Chip crisis to halt 2-digit growth run for Maruti Suzuki
Saw ‘an unprecedented increase’ in commodity prices: Maruti; Revenue beat estimates as Indian economy sees a demand rebound
Maruti was impacted more than other automakers, Bhargava said, as the carmaker sources a particular electronic component from a single German vendor whose factory in Malaysia was the hardest hit from the Covid flareup
Maruti Suzuki India Ltd won't post double-digit sales growth this year as a semiconductor chip shortage and surge in raw material costs disrupt production at India's largest carmaker.
"We didn't expect to lose so much production in the second quarter due to chips or that the commodity prices would shoot up," said Maruti Suzuki Chairman RC Bhargava in an earnings call Wednesday. "What we had expected in terms of volumes and profitability has changed substantially."
Maruti was impacted more than other automakers, Bhargava said, as the carmaker sources a particular electronic component from a single German vendor whose factory in Malaysia was the hardest hit from the Covid flareup. Maruti is expecting its negotiations with the Haryana government for a new manufacturing plant to come to "some finality" in a few weeks as there's been a "considerable advance" in talks.
The carmaker will launch an electric vehicle possibly before 2025 and when it sees the potential for monthly sales of above 10,000 units, Bhargava said. "Volumes in hundreds or thousands leave us a bit unexcited," he said. Maruti's net income slipped 65 per cent to 4.75 billion rupees ($63.3 million) in the three months ended September 30, the unit of Japan's Suzuki Motor Corp said in a statement. That fell short of the average analyst estimate of 6.9 billion rupees, according to data compiled by Bloomberg. Revenue climbed 9.6 per cent to 205.4 billion rupees, beating estimates.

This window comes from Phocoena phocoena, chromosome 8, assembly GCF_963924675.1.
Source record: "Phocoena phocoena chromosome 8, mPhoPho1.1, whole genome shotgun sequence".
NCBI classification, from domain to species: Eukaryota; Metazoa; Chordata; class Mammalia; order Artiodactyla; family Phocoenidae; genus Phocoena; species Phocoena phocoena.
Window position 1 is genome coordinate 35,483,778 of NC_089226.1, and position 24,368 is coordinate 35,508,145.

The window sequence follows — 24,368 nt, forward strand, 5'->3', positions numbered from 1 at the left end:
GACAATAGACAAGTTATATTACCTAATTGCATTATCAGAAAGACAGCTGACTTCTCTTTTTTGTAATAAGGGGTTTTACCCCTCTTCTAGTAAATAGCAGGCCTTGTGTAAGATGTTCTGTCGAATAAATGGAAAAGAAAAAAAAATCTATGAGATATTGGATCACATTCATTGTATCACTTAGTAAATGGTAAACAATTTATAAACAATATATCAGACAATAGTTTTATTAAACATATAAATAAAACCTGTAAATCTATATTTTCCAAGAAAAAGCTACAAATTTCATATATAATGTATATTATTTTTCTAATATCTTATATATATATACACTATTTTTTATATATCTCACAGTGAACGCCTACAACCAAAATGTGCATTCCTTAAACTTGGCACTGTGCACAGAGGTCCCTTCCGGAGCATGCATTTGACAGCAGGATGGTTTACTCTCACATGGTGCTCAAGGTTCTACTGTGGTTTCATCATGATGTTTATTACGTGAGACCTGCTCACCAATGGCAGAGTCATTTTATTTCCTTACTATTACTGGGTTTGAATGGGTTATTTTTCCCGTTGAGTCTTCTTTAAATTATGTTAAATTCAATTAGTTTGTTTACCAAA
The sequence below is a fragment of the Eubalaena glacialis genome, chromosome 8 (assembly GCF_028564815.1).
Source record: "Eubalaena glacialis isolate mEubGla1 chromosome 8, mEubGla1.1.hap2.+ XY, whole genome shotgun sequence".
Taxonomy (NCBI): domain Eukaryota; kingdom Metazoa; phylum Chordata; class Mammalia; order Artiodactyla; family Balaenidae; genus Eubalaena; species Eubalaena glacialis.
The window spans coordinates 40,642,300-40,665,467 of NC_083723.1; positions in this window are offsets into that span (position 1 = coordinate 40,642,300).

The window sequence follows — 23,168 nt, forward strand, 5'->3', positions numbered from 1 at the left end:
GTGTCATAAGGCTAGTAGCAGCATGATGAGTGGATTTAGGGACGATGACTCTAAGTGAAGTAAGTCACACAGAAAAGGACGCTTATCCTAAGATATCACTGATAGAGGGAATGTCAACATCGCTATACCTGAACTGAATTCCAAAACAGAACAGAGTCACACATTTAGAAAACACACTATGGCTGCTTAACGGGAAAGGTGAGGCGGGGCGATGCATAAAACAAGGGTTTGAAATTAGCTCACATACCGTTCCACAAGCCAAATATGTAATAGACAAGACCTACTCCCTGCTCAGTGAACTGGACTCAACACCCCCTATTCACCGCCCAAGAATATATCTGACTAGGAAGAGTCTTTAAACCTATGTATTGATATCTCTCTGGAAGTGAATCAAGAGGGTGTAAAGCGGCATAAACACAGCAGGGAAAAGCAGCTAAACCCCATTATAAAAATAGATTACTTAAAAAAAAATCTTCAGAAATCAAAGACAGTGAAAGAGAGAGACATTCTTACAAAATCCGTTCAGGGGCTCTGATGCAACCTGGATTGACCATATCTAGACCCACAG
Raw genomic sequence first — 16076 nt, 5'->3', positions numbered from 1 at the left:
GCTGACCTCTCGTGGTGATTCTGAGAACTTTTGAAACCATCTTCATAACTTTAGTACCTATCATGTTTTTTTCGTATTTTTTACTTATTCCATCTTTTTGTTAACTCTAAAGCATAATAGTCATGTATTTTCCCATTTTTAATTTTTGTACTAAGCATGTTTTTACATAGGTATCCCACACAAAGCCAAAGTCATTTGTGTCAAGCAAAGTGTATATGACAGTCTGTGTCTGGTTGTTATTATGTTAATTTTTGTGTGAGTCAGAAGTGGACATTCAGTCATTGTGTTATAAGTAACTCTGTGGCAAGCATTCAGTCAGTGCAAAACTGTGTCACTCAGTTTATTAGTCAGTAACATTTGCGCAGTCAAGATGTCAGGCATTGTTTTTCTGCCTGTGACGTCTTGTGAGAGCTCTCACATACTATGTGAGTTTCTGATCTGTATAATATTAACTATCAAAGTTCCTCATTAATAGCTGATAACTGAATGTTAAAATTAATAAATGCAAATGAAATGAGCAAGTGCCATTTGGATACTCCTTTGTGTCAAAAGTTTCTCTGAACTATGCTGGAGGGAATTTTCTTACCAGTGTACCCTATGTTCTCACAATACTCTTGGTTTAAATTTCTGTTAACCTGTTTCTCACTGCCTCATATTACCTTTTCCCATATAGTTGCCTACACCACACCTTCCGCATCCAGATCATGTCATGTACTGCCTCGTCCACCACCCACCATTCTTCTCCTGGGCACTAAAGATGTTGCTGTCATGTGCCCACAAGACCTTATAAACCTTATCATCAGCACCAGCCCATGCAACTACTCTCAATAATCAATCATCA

- Despite revenue being buoyed by a strong demand rebound in the broader Indian economy as pandemic-related movement curbs are eased, the carmaker flagged concerns around surging raw material prices. Total costs jumped 16 per cent.
- "This quarter was also marked by an unprecedented increase in the prices of commodities like steel, aluminum and precious metals," the company said in the statement.
- Maruti is increasing car prices to partially pass on these inflationary pressures. It's also making "maximum efforts" to absorb rising input costs, it said.
- Shortage of electronic components decreased capacity utilization, according to Maruti, which said about 116,000 vehicles were not produced due to a dearth in electronic parts.
- It has more than 200,000 pending customer orders as of September and is trying to expedite deliveries.
- Maruti in August said it expected September output to plunge 40 per cent. Parent Suzuki Motor Corp. cut its October production in Japan by 20 per cent to 70,000 units, citing constraints in parts and semiconductor supplies.
- Shares of Maruti closed 0.8 per cent higher on Wednesday in Mumbai as investors cheered the better-than-expected jump in revenue.
- Its shares have retreated 3.8 per cent this year, while the benchmark S&P BSE Sensex has surged 28 per cent in 2021. (Bloomberg)